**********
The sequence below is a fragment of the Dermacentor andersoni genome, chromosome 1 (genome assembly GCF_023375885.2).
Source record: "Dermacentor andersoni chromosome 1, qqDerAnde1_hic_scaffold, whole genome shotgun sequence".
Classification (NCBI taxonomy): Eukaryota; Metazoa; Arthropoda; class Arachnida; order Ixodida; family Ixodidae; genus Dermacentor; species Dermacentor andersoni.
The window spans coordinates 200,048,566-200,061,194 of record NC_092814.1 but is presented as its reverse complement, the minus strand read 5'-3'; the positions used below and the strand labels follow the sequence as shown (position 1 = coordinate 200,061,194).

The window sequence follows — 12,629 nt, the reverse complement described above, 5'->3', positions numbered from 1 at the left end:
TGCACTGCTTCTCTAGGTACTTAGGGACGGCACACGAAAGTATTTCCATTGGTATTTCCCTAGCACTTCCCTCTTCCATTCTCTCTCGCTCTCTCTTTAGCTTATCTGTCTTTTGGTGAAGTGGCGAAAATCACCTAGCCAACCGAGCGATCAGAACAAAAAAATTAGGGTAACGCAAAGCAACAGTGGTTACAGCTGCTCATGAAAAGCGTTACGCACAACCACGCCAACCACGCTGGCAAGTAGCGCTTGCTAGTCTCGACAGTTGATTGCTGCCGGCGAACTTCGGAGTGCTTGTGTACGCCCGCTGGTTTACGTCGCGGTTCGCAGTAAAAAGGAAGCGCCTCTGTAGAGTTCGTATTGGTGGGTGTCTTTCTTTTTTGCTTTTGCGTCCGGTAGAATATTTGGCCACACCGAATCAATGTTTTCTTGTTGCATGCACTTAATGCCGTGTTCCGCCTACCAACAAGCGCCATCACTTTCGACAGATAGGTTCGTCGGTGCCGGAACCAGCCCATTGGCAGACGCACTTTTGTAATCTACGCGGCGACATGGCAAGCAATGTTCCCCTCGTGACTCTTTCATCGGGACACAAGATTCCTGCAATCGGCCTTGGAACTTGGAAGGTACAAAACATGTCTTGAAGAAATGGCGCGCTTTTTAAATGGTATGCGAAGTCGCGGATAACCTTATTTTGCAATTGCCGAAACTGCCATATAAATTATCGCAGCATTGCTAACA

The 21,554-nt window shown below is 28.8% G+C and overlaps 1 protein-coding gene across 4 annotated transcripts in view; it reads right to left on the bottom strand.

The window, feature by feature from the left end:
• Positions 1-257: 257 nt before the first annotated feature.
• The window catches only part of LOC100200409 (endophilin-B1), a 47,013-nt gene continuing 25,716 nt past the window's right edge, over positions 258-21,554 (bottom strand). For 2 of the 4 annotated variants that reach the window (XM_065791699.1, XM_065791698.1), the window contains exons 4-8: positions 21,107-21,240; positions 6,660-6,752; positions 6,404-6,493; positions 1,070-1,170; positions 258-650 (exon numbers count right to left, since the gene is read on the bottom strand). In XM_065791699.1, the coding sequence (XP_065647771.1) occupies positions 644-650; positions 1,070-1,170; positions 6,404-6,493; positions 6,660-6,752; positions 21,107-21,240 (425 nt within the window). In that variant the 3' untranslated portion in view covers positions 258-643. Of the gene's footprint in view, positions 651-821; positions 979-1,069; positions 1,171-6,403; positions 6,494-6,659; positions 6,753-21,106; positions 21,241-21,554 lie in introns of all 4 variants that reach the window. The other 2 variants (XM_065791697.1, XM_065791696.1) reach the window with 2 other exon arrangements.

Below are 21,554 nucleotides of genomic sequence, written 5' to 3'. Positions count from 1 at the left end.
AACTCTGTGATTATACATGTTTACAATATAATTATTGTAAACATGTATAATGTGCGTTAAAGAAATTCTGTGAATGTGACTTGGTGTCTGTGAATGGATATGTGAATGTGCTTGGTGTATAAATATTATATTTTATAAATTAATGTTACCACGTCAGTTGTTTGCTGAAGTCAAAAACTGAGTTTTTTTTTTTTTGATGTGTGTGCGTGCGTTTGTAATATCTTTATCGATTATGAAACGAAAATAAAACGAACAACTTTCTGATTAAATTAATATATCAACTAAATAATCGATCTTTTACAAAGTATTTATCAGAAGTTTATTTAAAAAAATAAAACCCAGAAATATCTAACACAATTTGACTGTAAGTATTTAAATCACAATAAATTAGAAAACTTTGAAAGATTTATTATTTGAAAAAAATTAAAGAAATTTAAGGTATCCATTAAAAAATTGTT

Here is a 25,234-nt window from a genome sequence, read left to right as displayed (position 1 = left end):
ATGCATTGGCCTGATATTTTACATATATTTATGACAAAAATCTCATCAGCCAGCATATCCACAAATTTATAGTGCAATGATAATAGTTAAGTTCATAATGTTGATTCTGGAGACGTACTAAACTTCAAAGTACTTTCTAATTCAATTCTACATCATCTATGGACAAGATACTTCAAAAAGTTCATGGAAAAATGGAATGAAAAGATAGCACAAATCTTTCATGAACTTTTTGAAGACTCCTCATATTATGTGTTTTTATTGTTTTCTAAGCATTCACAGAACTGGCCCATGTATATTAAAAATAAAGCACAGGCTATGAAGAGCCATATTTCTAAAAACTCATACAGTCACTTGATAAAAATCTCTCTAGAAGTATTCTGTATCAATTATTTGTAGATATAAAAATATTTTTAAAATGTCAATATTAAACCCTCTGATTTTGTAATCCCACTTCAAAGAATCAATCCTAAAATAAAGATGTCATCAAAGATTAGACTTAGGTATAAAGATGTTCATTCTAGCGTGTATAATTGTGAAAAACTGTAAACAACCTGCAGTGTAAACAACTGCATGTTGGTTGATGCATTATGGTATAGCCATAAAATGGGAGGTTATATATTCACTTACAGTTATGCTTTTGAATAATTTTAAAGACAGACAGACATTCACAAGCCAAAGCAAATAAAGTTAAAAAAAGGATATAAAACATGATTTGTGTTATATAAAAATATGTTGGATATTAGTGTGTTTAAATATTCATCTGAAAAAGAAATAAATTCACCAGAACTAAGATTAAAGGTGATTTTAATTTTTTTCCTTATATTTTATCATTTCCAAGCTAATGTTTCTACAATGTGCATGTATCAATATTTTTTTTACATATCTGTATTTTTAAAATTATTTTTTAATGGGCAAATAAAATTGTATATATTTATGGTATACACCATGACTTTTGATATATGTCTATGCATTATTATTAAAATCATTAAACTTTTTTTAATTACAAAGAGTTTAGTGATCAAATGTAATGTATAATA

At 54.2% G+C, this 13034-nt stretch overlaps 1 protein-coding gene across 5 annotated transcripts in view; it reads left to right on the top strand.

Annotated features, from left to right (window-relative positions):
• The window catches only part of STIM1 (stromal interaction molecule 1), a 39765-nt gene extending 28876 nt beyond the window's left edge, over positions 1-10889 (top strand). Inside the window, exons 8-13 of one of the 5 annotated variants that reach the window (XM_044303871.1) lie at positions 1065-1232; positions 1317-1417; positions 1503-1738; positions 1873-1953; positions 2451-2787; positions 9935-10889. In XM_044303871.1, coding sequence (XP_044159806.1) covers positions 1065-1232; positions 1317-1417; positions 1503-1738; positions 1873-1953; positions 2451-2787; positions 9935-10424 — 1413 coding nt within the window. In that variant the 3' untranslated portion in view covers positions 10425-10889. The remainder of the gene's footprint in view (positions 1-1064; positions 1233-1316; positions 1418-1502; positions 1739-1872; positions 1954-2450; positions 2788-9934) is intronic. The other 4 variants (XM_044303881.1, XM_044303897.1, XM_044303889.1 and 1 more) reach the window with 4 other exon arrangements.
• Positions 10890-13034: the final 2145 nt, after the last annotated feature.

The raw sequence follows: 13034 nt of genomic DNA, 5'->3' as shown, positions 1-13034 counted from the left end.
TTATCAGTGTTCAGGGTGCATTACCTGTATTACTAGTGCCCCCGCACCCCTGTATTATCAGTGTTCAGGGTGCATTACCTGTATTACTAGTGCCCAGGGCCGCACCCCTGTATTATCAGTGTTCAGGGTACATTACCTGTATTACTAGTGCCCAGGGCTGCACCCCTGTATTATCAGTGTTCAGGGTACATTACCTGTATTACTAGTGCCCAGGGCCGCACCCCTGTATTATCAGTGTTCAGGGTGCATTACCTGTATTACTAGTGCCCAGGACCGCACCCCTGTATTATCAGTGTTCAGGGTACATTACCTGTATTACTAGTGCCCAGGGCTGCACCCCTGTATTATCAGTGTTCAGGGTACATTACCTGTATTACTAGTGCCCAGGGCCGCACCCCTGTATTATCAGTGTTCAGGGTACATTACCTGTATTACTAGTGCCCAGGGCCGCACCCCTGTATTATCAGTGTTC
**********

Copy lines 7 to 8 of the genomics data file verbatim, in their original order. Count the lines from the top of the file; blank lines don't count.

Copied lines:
The 21,554-nt window shown below is 28.8% G+C and overlaps 1 protein-coding gene across 4 annotated transcripts in view; it reads right to left on the bottom strand.

The window, feature by feature from the left end: